Now I’m probably going to say something you’ve no doubt considered throughout your relationship, but it has to be stated: all relationships are hard. When you add different races into the mix it gets harder. And when you add different religions on top of that it’s even harder. Get the help.
I say this as a black Jewish woman in an eight year relationship (we’re getting married in September of next year) with a white Jewish woman. We experience the world differently because of the color of our skin, and it’s something that has continued to come up in our relationship.
I am always aware of how the world sees me. As the number of deaths of black children, men and women continues to rise at the hands of law enforcement, I can’t not think of what that means for the safety of our future children. This is something that pains her as well, but in a different way.
She doesn’t automatically wonder if she’s being followed at a store or notice when people change to the other side of the sidewalk or clutch their purses when she walks down the street. This hasn’t been her life experience, and even though she tries hard to understand and is aware of her privilege, she will never really understand what I go through.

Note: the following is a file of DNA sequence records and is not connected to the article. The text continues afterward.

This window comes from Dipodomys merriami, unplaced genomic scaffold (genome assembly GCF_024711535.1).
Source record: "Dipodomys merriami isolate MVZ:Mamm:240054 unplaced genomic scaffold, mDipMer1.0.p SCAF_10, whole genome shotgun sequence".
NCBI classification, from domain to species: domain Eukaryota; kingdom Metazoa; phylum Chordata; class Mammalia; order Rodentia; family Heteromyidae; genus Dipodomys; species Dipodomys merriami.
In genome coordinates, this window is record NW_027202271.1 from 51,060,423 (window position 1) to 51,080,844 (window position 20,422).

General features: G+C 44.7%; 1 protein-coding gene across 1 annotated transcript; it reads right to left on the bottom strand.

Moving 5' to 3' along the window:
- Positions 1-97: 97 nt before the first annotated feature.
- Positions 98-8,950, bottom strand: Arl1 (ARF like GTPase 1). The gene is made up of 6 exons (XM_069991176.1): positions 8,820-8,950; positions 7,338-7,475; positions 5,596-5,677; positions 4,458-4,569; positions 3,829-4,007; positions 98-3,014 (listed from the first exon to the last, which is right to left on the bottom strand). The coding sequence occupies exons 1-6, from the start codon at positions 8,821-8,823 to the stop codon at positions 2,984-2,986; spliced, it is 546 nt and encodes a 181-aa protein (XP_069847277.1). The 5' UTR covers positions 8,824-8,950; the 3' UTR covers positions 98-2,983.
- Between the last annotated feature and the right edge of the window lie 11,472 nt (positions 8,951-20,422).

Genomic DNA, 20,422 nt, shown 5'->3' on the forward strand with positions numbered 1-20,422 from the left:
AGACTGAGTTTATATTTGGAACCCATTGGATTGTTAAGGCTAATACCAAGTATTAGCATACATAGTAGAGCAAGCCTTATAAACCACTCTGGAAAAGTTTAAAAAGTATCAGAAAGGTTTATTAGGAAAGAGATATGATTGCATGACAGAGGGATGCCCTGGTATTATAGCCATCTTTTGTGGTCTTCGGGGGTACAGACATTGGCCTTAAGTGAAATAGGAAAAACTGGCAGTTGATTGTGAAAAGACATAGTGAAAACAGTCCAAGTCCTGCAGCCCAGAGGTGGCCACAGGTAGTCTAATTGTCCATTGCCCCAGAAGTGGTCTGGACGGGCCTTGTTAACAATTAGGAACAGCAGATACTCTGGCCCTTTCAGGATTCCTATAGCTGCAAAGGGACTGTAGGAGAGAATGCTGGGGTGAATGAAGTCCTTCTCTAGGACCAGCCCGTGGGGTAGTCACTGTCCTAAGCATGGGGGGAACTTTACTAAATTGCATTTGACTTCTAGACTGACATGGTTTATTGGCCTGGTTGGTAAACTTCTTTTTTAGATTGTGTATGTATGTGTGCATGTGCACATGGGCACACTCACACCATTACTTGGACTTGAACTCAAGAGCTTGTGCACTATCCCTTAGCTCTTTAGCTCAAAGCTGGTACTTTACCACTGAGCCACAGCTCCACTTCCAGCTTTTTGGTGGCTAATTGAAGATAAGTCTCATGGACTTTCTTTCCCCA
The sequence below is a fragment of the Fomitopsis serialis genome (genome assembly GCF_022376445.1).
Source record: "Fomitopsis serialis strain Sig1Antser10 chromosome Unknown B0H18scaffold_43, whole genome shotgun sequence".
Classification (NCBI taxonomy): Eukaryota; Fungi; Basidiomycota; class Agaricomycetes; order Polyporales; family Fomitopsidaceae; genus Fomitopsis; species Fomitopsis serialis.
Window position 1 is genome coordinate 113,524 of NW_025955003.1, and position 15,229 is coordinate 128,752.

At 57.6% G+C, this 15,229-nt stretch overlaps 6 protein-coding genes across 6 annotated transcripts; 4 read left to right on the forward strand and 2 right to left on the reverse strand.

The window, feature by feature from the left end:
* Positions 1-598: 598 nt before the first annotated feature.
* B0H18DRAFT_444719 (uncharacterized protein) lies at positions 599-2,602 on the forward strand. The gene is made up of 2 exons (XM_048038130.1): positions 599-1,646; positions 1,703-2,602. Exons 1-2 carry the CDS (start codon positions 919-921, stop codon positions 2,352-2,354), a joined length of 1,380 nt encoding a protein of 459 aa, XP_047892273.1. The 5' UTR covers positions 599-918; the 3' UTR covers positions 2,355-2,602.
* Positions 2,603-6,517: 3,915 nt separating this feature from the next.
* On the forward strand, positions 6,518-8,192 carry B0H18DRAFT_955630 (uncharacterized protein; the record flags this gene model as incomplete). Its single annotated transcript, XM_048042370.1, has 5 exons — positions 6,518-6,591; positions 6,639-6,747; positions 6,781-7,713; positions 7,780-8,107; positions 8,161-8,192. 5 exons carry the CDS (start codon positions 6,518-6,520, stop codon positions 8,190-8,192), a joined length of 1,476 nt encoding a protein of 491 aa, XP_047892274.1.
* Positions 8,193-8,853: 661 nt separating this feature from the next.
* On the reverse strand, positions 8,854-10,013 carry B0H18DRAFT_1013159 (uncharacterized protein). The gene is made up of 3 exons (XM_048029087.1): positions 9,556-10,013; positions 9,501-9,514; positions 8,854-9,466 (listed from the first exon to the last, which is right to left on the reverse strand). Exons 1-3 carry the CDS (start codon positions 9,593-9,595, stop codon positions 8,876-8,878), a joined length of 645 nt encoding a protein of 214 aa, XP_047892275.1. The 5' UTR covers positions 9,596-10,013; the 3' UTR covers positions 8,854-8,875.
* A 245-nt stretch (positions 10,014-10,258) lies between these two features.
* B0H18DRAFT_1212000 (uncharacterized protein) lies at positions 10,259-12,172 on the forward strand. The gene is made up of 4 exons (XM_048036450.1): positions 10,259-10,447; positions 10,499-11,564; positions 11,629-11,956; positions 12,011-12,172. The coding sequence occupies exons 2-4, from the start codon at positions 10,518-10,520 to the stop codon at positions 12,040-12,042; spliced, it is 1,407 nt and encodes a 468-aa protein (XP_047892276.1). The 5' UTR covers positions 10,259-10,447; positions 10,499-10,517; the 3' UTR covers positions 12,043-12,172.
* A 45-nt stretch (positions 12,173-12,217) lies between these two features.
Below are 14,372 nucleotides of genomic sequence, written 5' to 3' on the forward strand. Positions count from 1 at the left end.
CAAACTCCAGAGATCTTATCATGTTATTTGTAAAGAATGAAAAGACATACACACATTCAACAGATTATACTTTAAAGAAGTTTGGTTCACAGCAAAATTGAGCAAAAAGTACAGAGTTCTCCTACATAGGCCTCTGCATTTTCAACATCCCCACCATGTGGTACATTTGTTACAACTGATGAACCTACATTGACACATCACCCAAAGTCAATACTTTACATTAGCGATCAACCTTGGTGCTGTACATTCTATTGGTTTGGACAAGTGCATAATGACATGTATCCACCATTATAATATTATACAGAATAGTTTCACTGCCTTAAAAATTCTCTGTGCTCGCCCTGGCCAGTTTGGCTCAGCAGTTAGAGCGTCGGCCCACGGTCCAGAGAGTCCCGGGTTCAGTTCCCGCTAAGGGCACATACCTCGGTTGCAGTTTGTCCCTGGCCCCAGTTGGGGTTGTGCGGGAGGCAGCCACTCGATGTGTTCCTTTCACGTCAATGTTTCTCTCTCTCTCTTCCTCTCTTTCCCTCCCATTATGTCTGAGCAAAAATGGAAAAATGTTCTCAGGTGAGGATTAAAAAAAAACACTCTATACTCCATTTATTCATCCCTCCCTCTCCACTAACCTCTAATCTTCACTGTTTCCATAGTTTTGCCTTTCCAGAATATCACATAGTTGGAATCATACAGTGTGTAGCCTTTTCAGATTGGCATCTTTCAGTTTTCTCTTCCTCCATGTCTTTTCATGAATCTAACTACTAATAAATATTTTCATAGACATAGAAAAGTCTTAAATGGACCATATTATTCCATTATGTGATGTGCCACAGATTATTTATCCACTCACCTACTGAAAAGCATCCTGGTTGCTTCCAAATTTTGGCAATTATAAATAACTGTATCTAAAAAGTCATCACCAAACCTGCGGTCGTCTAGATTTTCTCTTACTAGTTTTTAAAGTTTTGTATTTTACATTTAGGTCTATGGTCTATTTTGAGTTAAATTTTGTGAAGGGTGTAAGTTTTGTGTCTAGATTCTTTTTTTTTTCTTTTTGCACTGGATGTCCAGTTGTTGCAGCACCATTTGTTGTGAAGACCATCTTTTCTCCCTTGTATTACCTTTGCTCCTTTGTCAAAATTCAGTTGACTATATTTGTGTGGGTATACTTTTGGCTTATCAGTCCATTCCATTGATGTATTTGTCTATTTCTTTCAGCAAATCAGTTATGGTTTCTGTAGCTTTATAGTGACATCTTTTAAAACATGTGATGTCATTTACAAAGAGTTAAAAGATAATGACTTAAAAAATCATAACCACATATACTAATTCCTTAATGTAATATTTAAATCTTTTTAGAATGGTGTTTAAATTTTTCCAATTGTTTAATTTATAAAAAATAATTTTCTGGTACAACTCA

Like you, we entered our relationship with an open-mind about these issues. But feelings and experiences come up that you just can’t anticipate. If you can get some extra help now, what can it hurt?
Erika Davis writes about the intersections of race, sexual orientation and religion on her blog Black, Gay and Jewish. She is a board member of the Jewish Multiracial Network and is passionate about making the Jewish community a welcoming place for Jews of Color and Multiracial Jewish families. She lives in Tacoma, WA with her partner and their cats.